When Herbie Hancock recorded “Cantaloupe Island” in June 1964, he was already on his way to becoming the jazz superstar that we know today. Besides having three critically acclaimed solo albums under his belt, a year earlier, one of Hancock’s songs, “Watermelon Man,” had broken into the Top 10 of the US pop charts after receiving a Latin makeover from Cuban percussionist Mongo Santamaría. And to cap it all, the young 24-year-old pianist from Chicago was a vital member of arguably the most important and groundbreaking group in contemporary jazz: the Miles Davis Quintet.
But “Cantaloupe Island” was very different from the more abstract music Hancock was creating with Miles. It was a funky, 16-bar groove with bluesy inflections and built on a repeated piano vamp that alternated between three minor chords. Helping Hancock keep the addictive rhythm rolling were bassist Ron Carter and drummer Tony Williams, two of his trusted colleagues from the Miles Davis group. And in an unusual move, the pianist only used one horn player when the norm in jazz was two; virtuoso trumpeter Freddie Hubbard.
With its infectious refrain, “Cantaloupe Island” sounded like a close relative of “Watermelon Man,” the pianist’s 1962 debut single, though ironically, it appeared on one of his most experimental albums; Empyrean Isles, his fourth outing for Blue Note. Hancock has never revealed why he included such a commercial-sounding tune on an otherwise envelope-pushing collection of songs. But it’s conceivable that the record company encouraged him to add a more accessible track to promote the LP and encourage radio play.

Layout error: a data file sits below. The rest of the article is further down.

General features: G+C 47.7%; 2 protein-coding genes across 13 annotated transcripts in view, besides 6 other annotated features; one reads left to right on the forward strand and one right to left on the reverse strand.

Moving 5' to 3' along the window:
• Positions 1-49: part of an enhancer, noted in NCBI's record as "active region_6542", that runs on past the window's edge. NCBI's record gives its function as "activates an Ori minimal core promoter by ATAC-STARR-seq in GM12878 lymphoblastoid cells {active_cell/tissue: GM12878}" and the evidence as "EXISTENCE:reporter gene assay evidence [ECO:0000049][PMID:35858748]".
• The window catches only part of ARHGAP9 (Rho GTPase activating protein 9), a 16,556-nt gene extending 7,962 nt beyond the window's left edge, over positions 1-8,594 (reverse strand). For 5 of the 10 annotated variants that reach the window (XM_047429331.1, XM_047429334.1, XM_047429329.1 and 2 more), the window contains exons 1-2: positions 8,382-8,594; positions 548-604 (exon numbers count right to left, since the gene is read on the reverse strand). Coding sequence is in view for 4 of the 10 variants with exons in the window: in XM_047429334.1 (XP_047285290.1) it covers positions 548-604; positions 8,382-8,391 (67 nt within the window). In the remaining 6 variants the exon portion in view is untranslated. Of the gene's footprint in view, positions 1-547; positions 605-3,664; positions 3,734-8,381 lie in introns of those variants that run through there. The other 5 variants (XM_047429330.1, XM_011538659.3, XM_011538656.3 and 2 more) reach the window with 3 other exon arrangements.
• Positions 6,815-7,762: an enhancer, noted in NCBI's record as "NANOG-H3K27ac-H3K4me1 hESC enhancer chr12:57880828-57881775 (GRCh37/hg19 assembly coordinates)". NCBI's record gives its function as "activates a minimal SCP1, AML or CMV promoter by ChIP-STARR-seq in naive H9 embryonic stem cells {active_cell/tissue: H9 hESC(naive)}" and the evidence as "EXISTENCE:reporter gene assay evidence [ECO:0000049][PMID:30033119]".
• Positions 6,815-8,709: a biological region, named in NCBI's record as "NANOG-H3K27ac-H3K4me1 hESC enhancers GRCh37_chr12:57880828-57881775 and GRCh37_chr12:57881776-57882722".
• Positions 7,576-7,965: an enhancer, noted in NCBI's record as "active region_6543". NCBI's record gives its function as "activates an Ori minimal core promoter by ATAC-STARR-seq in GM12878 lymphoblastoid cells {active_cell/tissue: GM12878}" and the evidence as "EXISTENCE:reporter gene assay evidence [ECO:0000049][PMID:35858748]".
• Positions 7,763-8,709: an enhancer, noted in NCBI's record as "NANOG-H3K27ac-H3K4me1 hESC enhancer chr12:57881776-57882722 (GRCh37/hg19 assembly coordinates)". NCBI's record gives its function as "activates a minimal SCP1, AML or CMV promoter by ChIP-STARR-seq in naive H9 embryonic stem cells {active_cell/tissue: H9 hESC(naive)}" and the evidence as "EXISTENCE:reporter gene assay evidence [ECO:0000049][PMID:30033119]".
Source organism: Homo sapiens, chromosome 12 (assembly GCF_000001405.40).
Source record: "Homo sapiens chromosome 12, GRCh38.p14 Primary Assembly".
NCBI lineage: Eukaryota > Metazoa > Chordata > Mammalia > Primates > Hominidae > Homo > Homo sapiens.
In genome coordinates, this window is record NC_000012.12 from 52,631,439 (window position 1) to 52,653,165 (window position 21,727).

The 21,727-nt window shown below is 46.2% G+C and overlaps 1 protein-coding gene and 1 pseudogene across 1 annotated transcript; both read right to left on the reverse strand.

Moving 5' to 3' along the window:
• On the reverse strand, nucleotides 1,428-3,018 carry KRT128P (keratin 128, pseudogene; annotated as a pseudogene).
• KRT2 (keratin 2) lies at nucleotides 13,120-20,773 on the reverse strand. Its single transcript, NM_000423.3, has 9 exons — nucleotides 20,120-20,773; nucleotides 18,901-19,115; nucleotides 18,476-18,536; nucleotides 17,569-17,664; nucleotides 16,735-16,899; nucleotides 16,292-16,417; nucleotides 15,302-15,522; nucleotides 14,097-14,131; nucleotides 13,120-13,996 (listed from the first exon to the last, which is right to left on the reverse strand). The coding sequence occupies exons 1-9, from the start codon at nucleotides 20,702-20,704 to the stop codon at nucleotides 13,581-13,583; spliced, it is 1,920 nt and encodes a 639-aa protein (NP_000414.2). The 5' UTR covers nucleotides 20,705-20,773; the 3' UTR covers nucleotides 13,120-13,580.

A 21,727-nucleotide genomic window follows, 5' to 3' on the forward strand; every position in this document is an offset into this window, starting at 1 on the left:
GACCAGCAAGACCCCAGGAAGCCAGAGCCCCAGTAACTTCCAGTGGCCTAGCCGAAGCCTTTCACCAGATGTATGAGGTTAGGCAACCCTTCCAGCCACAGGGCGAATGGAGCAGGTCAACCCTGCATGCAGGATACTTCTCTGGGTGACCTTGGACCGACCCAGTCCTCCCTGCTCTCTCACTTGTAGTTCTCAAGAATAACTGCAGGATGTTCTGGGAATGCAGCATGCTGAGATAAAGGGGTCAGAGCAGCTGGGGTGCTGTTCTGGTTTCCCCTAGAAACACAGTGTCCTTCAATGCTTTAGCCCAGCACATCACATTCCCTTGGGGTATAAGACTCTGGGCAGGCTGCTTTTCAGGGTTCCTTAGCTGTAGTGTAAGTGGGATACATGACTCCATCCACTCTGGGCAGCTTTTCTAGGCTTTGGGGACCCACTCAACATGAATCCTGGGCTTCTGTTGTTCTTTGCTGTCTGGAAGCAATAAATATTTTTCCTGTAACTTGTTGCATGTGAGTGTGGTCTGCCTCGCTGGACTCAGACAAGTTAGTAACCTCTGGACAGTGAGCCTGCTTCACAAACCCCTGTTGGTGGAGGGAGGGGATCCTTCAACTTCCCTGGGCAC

Whatever the case, “Cantaloupe Island” quickly became a firm favorite of other jazz musicians. Hancock played on and wrote a new and longer arrangement of the tune (which included a choir) for his former mentor, Donald Byrd, on the trumpeter’s 1964 LP, Up With Donald Byrd. Another highly-regarded brass player, South African flugelhorn specialist Hugh Masekela, covered “Cantaloupe Island” a year later. Then, in 1969, French violinist Jean-Luc Ponty put a different spin on the tune with the help of American keyboardist George Duke.
Many other interpretations by a wide range of jazz musicians have followed since then, including a unique version in 1975 by jazz singer Mark Murphy, who wrote lyrics for the song. But “Cantaloupe Island” reached a much broader audience in 1993 when it was sampled and its familiar piano vamp became the foundation for the Top 10 US hit single, “Cantaloop (Flip Fantasia),” by the UK jazz-rap duo Us3. Released on Hancock’s old label, Blue Note, the record sold 500,000 copies.
Hancock, himself, has revisited “Cantaloupe Island” several times during his long career, both in the studio and on stage. In the 70s, he revamped the song twice in a jazz-funk style: in 1974 as a 13-minute piece for electric piano and synthesizer on the Japanese-only LP, Dedication, and two years later with a full band on the album Secrets (where the song was listed as “Cantelope Island”). Even late in his career, the pianist included the song in his live repertoire, preferring the original 1964 arrangement to the later versions.
Recordings of the tune during recent years by jazz artists as different as Jeff Goldblum, the Manhattan Transfer, and Hancock’s West African guitar player Lionel Loueke show that “Cantaloupe Island” has attained the status of a jazz standard. Decades after the song was first recorded, its popularity shows no sign of waning.